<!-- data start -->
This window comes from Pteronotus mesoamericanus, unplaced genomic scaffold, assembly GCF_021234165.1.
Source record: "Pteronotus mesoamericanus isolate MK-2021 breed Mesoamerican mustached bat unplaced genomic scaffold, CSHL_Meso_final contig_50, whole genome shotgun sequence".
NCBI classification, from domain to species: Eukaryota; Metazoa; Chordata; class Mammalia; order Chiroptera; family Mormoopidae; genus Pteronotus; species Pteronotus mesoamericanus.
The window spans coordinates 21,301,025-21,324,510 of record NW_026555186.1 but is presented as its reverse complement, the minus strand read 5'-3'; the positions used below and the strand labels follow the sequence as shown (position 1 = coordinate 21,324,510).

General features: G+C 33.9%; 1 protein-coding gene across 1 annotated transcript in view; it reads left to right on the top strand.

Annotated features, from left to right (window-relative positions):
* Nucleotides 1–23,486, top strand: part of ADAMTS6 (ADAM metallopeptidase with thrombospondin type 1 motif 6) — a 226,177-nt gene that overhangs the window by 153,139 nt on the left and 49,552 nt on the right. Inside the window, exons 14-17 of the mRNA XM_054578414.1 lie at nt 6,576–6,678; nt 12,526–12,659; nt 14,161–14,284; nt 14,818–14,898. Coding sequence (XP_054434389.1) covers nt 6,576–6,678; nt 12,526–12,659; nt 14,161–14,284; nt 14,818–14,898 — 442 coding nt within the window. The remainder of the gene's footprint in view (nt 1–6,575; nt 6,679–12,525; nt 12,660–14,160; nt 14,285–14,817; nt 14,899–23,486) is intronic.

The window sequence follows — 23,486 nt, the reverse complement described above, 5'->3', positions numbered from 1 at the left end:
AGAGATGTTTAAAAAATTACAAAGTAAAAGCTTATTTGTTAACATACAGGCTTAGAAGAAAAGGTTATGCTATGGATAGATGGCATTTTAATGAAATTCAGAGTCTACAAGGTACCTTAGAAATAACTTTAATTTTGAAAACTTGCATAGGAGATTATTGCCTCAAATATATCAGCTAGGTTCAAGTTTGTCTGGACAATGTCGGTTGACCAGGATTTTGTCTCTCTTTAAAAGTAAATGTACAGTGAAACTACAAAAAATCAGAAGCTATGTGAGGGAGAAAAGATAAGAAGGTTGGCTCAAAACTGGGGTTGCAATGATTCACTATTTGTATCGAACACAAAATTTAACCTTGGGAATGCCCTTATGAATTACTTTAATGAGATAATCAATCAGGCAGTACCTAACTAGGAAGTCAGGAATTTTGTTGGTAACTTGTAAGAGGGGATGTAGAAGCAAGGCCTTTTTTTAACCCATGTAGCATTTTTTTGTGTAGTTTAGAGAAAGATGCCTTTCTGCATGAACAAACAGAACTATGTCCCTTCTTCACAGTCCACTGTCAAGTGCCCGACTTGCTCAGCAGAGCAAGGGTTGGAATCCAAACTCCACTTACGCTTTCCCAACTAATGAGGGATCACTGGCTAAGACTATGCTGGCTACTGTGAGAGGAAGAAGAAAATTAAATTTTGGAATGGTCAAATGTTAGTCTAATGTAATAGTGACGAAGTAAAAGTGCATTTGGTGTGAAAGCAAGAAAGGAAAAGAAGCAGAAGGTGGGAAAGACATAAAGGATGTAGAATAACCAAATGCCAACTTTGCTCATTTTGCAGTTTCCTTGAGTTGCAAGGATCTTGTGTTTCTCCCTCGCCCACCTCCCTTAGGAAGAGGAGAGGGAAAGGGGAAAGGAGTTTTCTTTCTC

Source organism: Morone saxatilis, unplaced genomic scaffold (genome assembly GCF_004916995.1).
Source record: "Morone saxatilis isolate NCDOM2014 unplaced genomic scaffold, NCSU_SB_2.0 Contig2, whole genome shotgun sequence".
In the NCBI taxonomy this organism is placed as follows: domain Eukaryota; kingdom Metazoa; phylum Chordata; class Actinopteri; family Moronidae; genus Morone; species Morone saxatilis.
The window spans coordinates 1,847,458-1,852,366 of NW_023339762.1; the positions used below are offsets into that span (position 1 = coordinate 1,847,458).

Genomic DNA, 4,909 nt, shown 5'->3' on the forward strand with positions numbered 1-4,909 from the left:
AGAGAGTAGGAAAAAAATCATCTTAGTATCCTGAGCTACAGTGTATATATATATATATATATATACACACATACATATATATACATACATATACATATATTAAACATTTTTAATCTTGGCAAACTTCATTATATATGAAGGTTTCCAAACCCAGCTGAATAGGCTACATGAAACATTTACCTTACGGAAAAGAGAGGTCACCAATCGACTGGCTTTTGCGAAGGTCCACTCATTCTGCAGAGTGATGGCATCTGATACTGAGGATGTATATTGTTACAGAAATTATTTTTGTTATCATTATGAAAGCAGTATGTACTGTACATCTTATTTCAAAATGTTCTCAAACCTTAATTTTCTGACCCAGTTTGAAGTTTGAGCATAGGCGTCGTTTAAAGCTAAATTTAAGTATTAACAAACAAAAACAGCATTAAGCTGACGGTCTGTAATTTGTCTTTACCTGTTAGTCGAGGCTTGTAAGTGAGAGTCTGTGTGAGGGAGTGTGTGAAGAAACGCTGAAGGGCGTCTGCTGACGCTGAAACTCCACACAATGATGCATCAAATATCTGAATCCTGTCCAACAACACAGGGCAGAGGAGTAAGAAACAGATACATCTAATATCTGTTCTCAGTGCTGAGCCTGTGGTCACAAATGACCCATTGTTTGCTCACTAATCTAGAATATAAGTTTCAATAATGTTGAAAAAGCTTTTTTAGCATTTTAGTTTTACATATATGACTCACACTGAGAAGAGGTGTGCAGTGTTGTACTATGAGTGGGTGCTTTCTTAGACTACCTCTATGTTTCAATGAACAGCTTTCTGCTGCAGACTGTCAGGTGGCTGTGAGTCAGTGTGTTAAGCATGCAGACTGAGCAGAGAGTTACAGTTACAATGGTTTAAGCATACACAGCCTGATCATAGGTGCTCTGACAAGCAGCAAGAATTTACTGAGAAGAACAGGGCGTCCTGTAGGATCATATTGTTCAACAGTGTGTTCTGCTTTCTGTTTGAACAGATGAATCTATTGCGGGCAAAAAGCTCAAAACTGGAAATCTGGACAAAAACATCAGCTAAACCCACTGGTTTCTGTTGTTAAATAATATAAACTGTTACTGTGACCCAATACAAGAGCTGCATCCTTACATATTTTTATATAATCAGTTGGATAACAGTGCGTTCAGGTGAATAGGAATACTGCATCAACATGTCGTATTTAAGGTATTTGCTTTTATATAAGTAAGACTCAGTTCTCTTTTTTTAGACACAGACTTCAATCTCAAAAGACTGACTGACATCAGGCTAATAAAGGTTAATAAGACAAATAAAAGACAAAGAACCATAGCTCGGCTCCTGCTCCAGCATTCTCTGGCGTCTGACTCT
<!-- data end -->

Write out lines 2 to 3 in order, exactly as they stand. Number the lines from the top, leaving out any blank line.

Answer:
Source record: "Pteronotus mesoamericanus isolate MK-2021 breed Mesoamerican mustached bat unplaced genomic scaffold, CSHL_Meso_final contig_50, whole genome shotgun sequence".
NCBI classification, from domain to species: Eukaryota; Metazoa; Chordata; class Mammalia; order Chiroptera; family Mormoopidae; genus Pteronotus; species Pteronotus mesoamericanus.